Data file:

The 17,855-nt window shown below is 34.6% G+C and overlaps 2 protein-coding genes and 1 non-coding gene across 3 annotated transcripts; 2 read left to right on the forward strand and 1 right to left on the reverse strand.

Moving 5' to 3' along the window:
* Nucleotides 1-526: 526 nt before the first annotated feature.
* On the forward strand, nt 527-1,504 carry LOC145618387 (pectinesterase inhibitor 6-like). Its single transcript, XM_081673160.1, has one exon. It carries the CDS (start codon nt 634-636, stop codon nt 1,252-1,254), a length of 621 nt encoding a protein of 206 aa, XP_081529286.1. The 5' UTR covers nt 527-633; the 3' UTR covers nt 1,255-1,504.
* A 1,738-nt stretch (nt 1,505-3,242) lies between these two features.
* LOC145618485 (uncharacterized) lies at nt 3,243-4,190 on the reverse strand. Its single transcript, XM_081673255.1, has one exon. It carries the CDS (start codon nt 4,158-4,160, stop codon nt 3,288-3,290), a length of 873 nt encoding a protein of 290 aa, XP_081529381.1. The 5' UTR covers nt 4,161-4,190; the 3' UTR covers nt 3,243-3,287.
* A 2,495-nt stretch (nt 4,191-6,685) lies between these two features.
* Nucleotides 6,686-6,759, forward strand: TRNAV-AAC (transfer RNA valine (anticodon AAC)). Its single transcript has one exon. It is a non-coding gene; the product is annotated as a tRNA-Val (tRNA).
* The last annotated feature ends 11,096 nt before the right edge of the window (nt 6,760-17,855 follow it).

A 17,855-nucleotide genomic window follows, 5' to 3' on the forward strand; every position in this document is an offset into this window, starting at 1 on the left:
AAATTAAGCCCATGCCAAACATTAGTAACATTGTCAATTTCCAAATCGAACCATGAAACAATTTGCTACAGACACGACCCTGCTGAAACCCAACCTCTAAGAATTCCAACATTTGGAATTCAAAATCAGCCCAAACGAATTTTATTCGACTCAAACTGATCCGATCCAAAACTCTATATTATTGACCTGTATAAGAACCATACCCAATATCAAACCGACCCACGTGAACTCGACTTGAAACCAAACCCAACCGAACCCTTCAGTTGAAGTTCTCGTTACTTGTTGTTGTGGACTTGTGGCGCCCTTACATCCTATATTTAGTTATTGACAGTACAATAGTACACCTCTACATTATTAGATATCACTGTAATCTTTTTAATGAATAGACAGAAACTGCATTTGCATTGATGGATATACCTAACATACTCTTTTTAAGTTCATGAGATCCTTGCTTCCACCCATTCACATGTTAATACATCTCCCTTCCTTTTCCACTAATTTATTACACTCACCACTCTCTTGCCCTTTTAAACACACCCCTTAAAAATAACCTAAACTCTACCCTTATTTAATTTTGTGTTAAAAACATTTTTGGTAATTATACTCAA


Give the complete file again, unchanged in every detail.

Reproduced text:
The 17,855-nt window shown below is 34.6% G+C and overlaps 2 protein-coding genes and 1 non-coding gene across 3 annotated transcripts; 2 read left to right on the forward strand and 1 right to left on the reverse strand.

Moving 5' to 3' along the window:
* Nucleotides 1-526: 526 nt before the first annotated feature.
* On the forward strand, nt 527-1,504 carry LOC145618387 (pectinesterase inhibitor 6-like). Its single transcript, XM_081673160.1, has one exon. It carries the CDS (start codon nt 634-636, stop codon nt 1,252-1,254), a length of 621 nt encoding a protein of 206 aa, XP_081529286.1. The 5' UTR covers nt 527-633; the 3' UTR covers nt 1,255-1,504.
* A 1,738-nt stretch (nt 1,505-3,242) lies between these two features.
* LOC145618485 (uncharacterized) lies at nt 3,243-4,190 on the reverse strand. Its single transcript, XM_081673255.1, has one exon. It carries the CDS (start codon nt 4,158-4,160, stop codon nt 3,288-3,290), a length of 873 nt encoding a protein of 290 aa, XP_081529381.1. The 5' UTR covers nt 4,161-4,190; the 3' UTR covers nt 3,243-3,287.
* A 2,495-nt stretch (nt 4,191-6,685) lies between these two features.
* Nucleotides 6,686-6,759, forward strand: TRNAV-AAC (transfer RNA valine (anticodon AAC)). Its single transcript has one exon. It is a non-coding gene; the product is annotated as a tRNA-Val (tRNA).
* The last annotated feature ends 11,096 nt before the right edge of the window (nt 6,760-17,855 follow it).

A 17,855-nucleotide genomic window follows, 5' to 3' on the forward strand; every position in this document is an offset into this window, starting at 1 on the left:
AAATTAAGCCCATGCCAAACATTAGTAACATTGTCAATTTCCAAATCGAACCATGAAACAATTTGCTACAGACACGACCCTGCTGAAACCCAACCTCTAAGAATTCCAACATTTGGAATTCAAAATCAGCCCAAACGAATTTTATTCGACTCAAACTGATCCGATCCAAAACTCTATATTATTGACCTGTATAAGAACCATACCCAATATCAAACCGACCCACGTGAACTCGACTTGAAACCAAACCCAACCGAACCCTTCAGTTGAAGTTCTCGTTACTTGTTGTTGTGGACTTGTGGCGCCCTTACATCCTATATTTAGTTATTGACAGTACAATAGTACACCTCTACATTATTAGATATCACTGTAATCTTTTTAATGAATAGACAGAAACTGCATTTGCATTGATGGATATACCTAACATACTCTTTTTAAGTTCATGAGATCCTTGCTTCCACCCATTCACATGTTAATACATCTCCCTTCCTTTTCCACTAATTTATTACACTCACCACTCTCTTGCCCTTTTAAACACACCCCTTAAAAATAACCTAAACTCTACCCTTATTTAATTTTGTGTTAAAAACATTTTTGGTAATTATACTCAA